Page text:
Your Agency Partner – Team Extension or Another Vendor?

Your Agency Partner – Team Extension or Another Vendor?

You went through the rigorous process to find a new agency partner. Whether it was for lobbying, communications, marketing or website development, this process took you and your team time. Now you have them onboard – what next? How do you optimize your relationship to make sure you leverage the best of your partners and they don’t just become another vendor?

First, you have to decide what you want: a partner or a vendor. A partner is an extension of your team – they know the ins and outs of your company, have a stake in seeing you succeed and are involved in the strategic planning for the department. Vendors on the other hand are order takers – they do what you say and don’t offer that additional strategic layer that asks questions about why something is being done or if it aligns with the business goals.

While vendors are critical to an organizations’ success, is that what you want or need after you selected a new agency? In my experience, no that is not what you want. You want the group that pushes back and pushes your thinking to make sure you get the results you need.

Once you commit to making the agency a partner, it will take time and education to get them to be that additional strategic arm. It is just like a new hire – they need to be brought up to speed. That can be done a number of ways:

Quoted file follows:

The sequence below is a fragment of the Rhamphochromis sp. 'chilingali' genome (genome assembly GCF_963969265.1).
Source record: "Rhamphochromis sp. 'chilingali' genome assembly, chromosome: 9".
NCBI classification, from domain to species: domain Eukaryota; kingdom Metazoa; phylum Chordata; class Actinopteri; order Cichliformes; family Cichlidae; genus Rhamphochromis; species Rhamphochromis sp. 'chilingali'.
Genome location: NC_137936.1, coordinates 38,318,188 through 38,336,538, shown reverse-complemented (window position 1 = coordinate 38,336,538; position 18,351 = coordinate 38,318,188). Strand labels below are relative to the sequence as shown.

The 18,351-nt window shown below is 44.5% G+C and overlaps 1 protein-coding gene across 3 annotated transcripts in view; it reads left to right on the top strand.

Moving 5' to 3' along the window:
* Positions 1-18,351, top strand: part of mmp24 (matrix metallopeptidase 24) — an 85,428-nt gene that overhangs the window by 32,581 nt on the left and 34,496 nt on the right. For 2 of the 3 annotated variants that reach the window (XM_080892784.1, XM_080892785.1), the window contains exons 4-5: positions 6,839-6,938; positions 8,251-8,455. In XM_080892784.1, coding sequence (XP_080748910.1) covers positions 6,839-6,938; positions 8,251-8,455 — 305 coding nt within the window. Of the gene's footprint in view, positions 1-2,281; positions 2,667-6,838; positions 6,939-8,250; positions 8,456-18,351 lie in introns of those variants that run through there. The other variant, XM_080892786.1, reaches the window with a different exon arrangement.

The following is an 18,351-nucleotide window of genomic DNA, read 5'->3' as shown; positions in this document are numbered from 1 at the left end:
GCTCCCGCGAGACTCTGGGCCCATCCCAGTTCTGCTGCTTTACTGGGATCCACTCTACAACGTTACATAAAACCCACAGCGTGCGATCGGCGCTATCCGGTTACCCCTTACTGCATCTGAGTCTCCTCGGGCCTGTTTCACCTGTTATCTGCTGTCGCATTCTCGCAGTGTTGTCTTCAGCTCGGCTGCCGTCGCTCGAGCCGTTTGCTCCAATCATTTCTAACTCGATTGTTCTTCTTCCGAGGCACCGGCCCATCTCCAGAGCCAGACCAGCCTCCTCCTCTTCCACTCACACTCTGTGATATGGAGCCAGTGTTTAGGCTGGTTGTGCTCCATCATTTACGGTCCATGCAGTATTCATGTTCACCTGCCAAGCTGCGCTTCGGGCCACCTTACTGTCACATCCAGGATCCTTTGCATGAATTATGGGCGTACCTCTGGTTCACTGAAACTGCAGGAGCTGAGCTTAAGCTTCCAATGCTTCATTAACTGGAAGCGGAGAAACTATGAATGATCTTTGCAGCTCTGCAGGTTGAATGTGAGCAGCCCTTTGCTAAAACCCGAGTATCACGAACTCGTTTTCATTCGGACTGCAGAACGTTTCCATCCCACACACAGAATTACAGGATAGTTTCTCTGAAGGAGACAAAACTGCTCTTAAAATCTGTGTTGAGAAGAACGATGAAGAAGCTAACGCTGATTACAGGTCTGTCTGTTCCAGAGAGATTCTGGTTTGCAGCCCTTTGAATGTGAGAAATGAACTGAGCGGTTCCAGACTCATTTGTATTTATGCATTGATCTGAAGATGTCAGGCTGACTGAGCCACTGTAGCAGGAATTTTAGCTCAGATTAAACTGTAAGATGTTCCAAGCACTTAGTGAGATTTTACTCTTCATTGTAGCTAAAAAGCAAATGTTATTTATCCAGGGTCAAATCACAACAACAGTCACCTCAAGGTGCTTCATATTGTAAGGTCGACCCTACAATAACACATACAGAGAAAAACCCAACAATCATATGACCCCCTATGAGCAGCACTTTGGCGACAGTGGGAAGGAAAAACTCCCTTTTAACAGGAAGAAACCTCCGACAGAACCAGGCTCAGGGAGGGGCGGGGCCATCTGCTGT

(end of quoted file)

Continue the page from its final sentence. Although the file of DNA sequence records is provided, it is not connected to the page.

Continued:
• Kickoff and intro meetings with key stakeholders Have short intro calls with your potential spokespeople, decision makers and anyone who will be working with the agency. Allow the agency to pick their brain, get to know them and understand the nuances of the organization.
  • Provide the agency with all relevant information – If you think you gave your new partner everything, give them more – every logo, plan, report, pitch or piece of marketing collateral. They want to see how your company talks and thinks so that they can align with that process.
  • Give them the inside scoop that will help them help you – Hopefully your scope of work clearly aligns with what you are measured on, but it is helpful to tell the agency what types of reports or updates help you look good. If your boss likes marketing data and analysis, they can build their reports on those points and less on the anecdotal outcomes.
  • Collaborate with them – In the first few weeks or months, the agency will provide thoughts or counsel on how your organization is working. They are trying to help and fresh eyes can often have good ideas or help processes improve. If they give you advice, work with them to understand their side and then educate them on the nuances of the organization.

If part of your job is to manage an agency, just know that we want to help you and make you look good too. If you bring the agency in as part of your team and make them a partner, we promise it will help you in the long run.